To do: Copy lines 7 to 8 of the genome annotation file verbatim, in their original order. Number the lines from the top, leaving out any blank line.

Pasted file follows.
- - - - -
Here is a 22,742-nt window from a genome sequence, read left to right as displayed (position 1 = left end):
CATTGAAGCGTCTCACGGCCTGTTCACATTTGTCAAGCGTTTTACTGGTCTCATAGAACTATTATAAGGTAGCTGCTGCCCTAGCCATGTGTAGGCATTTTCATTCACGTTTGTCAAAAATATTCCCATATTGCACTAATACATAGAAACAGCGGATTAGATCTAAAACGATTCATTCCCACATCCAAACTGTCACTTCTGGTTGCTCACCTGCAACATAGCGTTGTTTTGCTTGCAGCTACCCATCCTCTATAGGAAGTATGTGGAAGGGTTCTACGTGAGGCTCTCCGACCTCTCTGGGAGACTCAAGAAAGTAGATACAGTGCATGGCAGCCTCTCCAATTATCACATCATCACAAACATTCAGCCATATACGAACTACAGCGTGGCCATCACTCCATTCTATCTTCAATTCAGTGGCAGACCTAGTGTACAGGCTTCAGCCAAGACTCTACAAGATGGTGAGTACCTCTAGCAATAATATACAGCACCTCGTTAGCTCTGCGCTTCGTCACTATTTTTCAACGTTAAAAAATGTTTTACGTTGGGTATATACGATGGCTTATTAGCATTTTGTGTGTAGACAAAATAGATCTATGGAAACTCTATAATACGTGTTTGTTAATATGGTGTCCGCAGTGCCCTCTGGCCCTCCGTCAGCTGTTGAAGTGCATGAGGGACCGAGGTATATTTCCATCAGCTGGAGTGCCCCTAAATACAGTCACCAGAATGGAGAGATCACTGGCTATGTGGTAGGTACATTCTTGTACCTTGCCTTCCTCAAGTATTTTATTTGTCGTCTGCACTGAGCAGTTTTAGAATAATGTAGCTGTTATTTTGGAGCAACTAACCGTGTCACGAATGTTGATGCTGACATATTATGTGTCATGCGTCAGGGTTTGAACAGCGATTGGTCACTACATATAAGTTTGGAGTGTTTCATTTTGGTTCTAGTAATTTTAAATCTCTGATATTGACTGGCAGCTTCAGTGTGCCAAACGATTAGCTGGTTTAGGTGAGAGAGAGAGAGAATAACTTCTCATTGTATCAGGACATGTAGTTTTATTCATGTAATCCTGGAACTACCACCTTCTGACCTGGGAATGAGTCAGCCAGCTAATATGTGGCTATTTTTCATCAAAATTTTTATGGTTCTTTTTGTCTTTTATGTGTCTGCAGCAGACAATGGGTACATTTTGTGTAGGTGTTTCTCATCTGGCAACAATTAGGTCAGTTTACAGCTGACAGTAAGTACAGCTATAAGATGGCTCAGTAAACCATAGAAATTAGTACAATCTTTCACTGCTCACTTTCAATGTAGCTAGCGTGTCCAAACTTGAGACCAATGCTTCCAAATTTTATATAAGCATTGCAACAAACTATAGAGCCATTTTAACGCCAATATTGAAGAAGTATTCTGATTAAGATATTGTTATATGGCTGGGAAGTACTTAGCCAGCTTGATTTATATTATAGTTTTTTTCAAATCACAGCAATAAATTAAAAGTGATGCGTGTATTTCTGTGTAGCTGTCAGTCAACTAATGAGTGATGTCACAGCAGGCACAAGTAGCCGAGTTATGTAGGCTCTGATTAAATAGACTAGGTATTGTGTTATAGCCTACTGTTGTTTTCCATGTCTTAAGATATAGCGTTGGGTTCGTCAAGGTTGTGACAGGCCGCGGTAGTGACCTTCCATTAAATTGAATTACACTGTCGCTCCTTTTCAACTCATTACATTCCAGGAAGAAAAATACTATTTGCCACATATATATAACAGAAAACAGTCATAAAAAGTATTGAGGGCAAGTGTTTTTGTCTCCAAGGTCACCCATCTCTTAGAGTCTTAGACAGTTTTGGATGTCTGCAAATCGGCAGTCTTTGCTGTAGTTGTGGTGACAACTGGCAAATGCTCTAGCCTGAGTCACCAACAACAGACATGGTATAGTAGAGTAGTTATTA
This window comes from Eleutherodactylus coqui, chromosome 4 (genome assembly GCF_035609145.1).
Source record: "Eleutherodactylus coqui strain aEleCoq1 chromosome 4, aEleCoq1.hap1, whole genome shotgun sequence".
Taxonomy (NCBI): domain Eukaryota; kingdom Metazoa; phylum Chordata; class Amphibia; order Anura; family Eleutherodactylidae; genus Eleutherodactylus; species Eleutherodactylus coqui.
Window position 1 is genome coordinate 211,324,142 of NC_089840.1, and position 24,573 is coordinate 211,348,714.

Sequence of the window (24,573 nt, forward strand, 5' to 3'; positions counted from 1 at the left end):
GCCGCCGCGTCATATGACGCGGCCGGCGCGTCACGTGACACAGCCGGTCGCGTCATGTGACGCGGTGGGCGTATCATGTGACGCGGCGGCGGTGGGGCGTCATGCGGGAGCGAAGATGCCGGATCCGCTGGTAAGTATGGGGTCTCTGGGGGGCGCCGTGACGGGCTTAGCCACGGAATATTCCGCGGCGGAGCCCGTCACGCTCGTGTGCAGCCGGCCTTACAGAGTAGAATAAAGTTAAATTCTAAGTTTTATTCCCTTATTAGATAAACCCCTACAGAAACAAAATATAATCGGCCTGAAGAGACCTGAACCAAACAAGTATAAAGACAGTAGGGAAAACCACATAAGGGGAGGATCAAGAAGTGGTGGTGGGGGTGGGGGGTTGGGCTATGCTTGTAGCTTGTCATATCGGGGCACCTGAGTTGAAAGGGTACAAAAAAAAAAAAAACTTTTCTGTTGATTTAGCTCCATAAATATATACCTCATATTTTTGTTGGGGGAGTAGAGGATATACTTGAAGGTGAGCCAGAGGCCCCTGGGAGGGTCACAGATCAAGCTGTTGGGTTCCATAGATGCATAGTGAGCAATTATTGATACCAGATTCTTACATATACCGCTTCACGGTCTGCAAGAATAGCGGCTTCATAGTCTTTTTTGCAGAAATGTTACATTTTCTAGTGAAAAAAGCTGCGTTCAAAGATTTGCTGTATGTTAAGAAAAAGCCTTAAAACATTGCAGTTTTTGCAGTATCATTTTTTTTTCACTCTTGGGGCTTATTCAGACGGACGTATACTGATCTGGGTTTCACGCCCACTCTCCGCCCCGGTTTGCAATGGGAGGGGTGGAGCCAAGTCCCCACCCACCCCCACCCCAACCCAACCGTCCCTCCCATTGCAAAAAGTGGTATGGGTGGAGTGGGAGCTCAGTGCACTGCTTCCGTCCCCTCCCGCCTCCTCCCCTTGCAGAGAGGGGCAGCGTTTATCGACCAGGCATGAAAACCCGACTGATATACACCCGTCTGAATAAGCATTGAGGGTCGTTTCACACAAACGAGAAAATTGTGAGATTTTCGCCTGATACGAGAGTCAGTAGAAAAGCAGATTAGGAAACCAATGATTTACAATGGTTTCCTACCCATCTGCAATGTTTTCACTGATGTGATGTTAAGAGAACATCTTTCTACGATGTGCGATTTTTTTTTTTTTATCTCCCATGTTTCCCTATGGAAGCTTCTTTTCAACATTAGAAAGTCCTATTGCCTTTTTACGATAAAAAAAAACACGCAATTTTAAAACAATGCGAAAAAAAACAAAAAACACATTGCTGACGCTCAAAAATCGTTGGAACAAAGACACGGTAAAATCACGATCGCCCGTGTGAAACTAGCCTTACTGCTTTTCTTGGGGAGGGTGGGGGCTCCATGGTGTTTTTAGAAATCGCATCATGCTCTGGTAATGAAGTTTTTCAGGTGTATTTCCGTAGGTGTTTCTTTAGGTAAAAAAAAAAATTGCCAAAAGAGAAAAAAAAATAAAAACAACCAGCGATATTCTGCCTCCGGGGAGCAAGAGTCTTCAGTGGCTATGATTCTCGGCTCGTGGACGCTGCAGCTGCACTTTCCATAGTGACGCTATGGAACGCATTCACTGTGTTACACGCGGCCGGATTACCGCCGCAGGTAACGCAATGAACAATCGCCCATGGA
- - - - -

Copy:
Sequence of the window (24,573 nt, forward strand, 5' to 3'; positions counted from 1 at the left end):
GCCGCCGCGTCATATGACGCGGCCGGCGCGTCACGTGACACAGCCGGTCGCGTCATGTGACGCGGTGGGCGTATCATGTGACGCGGCGGCGGTGGGGCGTCATGCGGGAGCGAAGATGCCGGATCCGCTGGTAAGTATGGGGTCTCTGGGGGGCGCCGTGACGGGCTTAGCCACGGAATATTCCGCGGCGGAGCCCGTCACGCTCGTGTGCAGCCGGCCTTACAGAGTAGAATAAAGTTAAATTCTAAGTTTTATTCCCTTATTAGATAAACCCCTACAGAAACAAAATATAATCGGCCTGAAGAGACCTGAACCAAACAAGTATAAAGACAGTAGGGAAAACCACATAAGGGGAGGATCAAGAAGTGGTGGTGGGGGTGGGGGGTTGGGCTATGCTTGTAGCTTGTCATATCGGGGCACCTGAGTTGAAAGGGTACAAAAAAAAAAAAAACTTTTCTGTTGATTTAGCTCCATAAATATATACCTCATATTTTTGTTGGGGGAGTAGAGGATATACTTGAAGGTGAGCCAGAGGCCCCTGGGAGGGTCACAGATCAAGCTGTTGGGTTCCATAGATGCATAGTGAGCAATTATTGATACCAGATTCTTACATATACCGCTTCACGGTCTGCAAGAATAGCGGCTTCATAGTCTTTTTTGCAGAAATGTTACATTTTCTAGTGAAAAAAGCTGCGTTCAAAGATTTGCTGTATGTTAAGAAAAAGCCTTAAAACATTGCAGTTTTTGCAGTATCATTTTTTTTTCACTCTTGGGGCTTATTCAGACGGACGTATACTGATCTGGGTTTCACGCCCACTCTCCGCCCCGGTTTGCAATGGGAGGGGTGGAGCCAAGTCCCCACCCACCCCCACCCCAACCCAACCGTCCCTCCCATTGCAAAAAGTGGTATGGGTGGAGTGGGAGCTCAGTGCACTGCTTCCGTCCCCTCCCGCCTCCTCCCCTTGCAGAGAGGGGCAGCGTTTATCGACCAGGCATGAAAACCCGACTGATATACACCCGTCTGAATAAGCATTGAGGGTCGTTTCACACAAACGAGAAAATTGTGAGATTTTCGCCTGATACGAGAGTCAGTAGAAAAGCAGATTAGGAAACCAATGATTTACAATGGTTTCCTACCCATCTGCAATGTTTTCACTGATGTGATGTTAAGAGAACATCTTTCTACGATGTGCGATTTTTTTTTTTTTATCTCCCATGTTTCCCTATGGAAGCTTCTTTTCAACATTAGAAAGTCCTATTGCCTTTTTACGATAAAAAAAAACACGCAATTTTAAAACAATGCGAAAAAAAACAAAAAACACATTGCTGACGCTCAAAAATCGTTGGAACAAAGACACGGTAAAATCACGATCGCCCGTGTGAAACTAGCCTTACTGCTTTTCTTGGGGAGGGTGGGGGCTCCATGGTGTTTTTAGAAATCGCATCATGCTCTGGTAATGAAGTTTTTCAGGTGTATTTCCGTAGGTGTTTCTTTAGGTAAAAAAAAAAATTGCCAAAAGAGAAAAAAAAATAAAAACAACCAGCGATATTCTGCCTCCGGGGAGCAAGAGTCTTCAGTGGCTATGATTCTCGGCTCGTGGACGCTGCAGCTGCACTTTCCATAGTGACGCTATGGAACGCATTCACTGTGTTACACGCGGCCGGATTACCGCCGCAGGTAACGCAATGAACAATCGCCCATGGA